Have we learnt nothing from the empty supermarket shelves of the coronavirus pandemic? It’s Stupid – with a deliberate capital S – for us to be relying so heavily on food imports.
It’s been jaw-dropping to learn since Putin’s invasion of the country known as the “breadbasket of Europe” how much farming relies on Russian fuel and fertiliser, as well as Ukrainian corn to feed its livestock.
Our agricultural community isn’t particularly fond of the French, it remembers with anger and disgust how the country’s farmers set fire to a truckload of British sheep in 1990, killing over 200 of them.
There has been other direct action against foreign food imports and farming policy that they view detrimental to their livelihoods.
But while we as a nation seem to view farming as a dirty word, France is doubling down on its goal for the EU (of which it’s the current holder of the presidency) to become more self-sufficient.
It is a French phrase, laissez-faire, that hugely-respected British farming industry stalwart Lord Donald Curry has used to describe our nation’s attitude towards food security.
He told the farming press that the conflict in Ukraine should “challenge our self-sufficiency in terms of food and fuel and what our priorities should be”.
Others to speak sense over recent days include the Tenant Farmers Association (TFA) chief executive George Dunn, who warns that the UK Government seems to “wait for the car crash to happen” before reacting, adding: “We cannot go on relying upon parts of the world which are at best unfriendly towards us and at worse hostile for our food and energy security.”
Nobody in Downing Street seems to be taking any notice of such common-sense.
The National Farmers’ Union has written to the Government to call for urgent action to help UK farmers produce enough food to keep supermarkets stocked and affordable, but yet all anybody important in a suit seems to talk about is ‘rewilding’.
Yes, our current agricultural policy is ploughing on with the notion of removing livestock from farmland and letting the weeds take over.
A wise old farmer told this correspondent how, during the 2001 foot-and-mouth crisis when his livestock was culled and his fields stood eerily silent, there was very quickly less – rather than more – wildlife. “There were no cow pats, then no insects and then we noticed no swallows …”
Talking of manure, our population’s disassociation with farming has become such that the traditional method of fertilising crops (spreading farmyard manure) is becoming increasingly impossible.
It’s a stereotype, but a true one, that rural villages are littered with people who have moved in and then complain about muck heaps and animal smells – interesting when looked at alongside our increasing reliance on chemical fertilisers.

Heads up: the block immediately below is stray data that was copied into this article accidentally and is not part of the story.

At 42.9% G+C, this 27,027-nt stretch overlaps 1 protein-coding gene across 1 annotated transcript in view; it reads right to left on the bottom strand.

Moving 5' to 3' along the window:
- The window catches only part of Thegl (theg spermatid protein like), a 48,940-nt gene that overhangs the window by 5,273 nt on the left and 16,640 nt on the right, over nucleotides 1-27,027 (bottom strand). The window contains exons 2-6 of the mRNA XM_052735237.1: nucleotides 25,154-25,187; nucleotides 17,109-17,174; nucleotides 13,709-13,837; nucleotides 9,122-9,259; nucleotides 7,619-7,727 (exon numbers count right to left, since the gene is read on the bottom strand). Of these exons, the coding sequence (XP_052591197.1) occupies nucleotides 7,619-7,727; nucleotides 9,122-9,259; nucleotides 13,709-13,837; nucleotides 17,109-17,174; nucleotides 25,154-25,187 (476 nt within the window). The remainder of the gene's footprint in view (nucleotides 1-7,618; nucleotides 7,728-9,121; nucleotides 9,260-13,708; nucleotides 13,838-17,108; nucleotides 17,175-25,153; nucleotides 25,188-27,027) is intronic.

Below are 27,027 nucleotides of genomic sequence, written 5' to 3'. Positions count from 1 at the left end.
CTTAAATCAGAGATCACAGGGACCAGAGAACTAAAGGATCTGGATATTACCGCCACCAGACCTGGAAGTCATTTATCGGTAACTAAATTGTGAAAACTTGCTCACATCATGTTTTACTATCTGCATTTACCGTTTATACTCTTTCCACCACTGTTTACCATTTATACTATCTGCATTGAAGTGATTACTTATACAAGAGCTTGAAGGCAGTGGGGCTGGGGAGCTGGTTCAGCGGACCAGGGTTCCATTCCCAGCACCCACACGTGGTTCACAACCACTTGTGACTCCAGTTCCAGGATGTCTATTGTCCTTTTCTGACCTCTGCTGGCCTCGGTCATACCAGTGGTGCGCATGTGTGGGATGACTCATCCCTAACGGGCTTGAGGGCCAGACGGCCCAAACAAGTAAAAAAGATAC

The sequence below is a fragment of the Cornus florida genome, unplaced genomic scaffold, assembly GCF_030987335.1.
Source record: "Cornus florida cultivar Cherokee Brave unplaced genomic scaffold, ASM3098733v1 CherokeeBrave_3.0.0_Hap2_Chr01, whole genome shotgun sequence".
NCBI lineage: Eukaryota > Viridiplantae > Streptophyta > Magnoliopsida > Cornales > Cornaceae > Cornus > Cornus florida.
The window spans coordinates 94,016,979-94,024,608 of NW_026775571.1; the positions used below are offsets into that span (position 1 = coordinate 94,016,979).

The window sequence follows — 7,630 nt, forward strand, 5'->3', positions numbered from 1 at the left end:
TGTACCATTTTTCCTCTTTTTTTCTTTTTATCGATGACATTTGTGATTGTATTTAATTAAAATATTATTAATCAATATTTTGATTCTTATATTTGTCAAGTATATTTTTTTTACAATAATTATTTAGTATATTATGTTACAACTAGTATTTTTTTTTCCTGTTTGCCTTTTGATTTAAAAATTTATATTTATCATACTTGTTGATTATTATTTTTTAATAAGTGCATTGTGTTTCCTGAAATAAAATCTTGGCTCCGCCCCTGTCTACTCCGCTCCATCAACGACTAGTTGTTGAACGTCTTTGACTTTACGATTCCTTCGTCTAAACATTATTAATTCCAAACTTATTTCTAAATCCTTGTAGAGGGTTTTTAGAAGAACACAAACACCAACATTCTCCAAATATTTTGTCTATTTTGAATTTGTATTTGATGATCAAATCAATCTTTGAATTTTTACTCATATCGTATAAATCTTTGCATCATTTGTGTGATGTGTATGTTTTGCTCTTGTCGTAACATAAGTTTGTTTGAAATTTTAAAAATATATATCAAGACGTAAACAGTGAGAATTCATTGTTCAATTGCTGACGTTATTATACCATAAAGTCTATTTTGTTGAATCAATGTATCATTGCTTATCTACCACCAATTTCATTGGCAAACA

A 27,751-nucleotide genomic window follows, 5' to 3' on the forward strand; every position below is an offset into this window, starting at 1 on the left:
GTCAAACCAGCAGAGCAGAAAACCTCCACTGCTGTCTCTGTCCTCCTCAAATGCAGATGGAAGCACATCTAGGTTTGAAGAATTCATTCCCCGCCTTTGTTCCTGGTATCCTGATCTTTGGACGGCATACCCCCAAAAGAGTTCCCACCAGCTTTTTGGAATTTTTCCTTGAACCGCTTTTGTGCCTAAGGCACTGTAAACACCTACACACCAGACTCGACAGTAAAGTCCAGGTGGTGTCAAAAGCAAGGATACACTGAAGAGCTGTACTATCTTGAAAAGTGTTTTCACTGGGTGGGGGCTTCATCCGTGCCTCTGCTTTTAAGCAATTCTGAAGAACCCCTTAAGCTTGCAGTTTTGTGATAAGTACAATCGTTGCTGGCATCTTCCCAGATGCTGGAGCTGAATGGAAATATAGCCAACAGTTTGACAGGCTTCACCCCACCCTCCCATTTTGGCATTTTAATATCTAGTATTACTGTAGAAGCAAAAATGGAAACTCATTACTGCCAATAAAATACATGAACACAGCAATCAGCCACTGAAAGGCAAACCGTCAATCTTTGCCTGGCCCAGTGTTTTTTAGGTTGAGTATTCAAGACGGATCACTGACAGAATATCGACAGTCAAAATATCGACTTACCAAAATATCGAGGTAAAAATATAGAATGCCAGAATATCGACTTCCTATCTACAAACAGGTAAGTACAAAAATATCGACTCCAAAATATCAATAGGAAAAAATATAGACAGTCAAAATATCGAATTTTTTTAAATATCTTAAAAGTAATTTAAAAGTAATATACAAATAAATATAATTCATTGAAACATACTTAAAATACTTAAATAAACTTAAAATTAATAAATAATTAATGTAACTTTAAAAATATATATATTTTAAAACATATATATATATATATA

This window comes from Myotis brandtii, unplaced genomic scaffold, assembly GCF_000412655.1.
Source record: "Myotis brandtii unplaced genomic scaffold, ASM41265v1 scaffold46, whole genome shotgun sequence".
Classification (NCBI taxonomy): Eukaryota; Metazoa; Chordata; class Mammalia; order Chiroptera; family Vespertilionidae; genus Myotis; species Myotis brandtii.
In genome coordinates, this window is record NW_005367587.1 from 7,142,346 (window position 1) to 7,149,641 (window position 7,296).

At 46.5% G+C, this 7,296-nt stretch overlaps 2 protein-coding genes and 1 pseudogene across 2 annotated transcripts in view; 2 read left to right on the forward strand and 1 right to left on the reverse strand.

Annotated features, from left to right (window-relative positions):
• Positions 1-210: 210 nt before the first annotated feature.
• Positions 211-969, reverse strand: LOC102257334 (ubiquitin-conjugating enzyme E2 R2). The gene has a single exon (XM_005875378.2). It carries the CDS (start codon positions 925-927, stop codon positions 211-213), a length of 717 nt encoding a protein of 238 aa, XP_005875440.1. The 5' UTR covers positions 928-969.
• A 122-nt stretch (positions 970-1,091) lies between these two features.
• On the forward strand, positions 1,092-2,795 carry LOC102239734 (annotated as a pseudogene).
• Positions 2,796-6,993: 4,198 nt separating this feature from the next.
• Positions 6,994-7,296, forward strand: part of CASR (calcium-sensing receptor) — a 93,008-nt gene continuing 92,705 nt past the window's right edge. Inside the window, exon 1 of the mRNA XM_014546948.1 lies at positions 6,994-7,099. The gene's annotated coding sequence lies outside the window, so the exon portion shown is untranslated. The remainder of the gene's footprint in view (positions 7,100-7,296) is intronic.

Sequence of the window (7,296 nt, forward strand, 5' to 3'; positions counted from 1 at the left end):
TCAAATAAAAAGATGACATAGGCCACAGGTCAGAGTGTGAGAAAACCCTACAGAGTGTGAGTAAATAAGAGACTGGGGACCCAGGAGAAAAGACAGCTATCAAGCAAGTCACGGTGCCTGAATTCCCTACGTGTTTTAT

Britain has become frightened – rather than proud like the French – of its agricultural roots.
Farmers are being told to refrain from clearing off trespassers and not be nasty to people who let their dogs off leads. Local authorities are pushing meat-free school dinners (farming’s new hero Jeremy Clarkson was this week protesting against his local council planning to ban meat and dairy from full council meetings and civic events).
And as for finding a pack of British bacon – which has the highest welfare standards in the world – in a supermarket …
Since the pandemic, Britain’s countryside has been invaded by people from London and other urban areas, relocating or investing in second homes and holiday cottages.
People who understand the countryside are being marginalised; so many unable to remain in the area where they have grown up.
Anyway, that’s a hobby horse for another time.
But just as Britain needs to look at its oil and gas dependency, it needs to listen to the farmers.
Not the move-to-the-country brigade who have the time to fill in online surveys, but the real sons and daughters of the soil.
It’s their knowledge that’s needed to stop those empty shelves if, heaven forbid, the situation in Ukraine widens.
We need to think about feeding everybody, rich and poor, from our green and pleasant land. Good quality locally-produced food shouldn’t just be the preserve of the wealthy; purchased from upmarket farm shops and artisan producers.
It should be available – and affordable – for all.
Wildflowers are wonderful to see, but they aren’t much use to the hungry.
We have all marvelled at the bravery of the Ukrainian population, so it comes as no surprise to learn that they are also a hard-working nation.
Ukrainians account for 60 per cent of the UK’s seasonal farm workers, carrying out essential roles such as planting, picking, packing and grading of fresh produce.
In the light of the war, how will these gaps in the workforce be addressed?
Rather than waiting until fruit and vegetables are rotting unpicked in the fields, what are the powers-that-be doing to support farming to find a replacement workforce?
To finish with the words of French President Emmanuel Macron: “We can no longer depend on others to feed ourselves.”
Sarah Todd is a former editor of Yorkshire Life magazine. She is a farmer’s daughter, mother and journalist specialising in country life.
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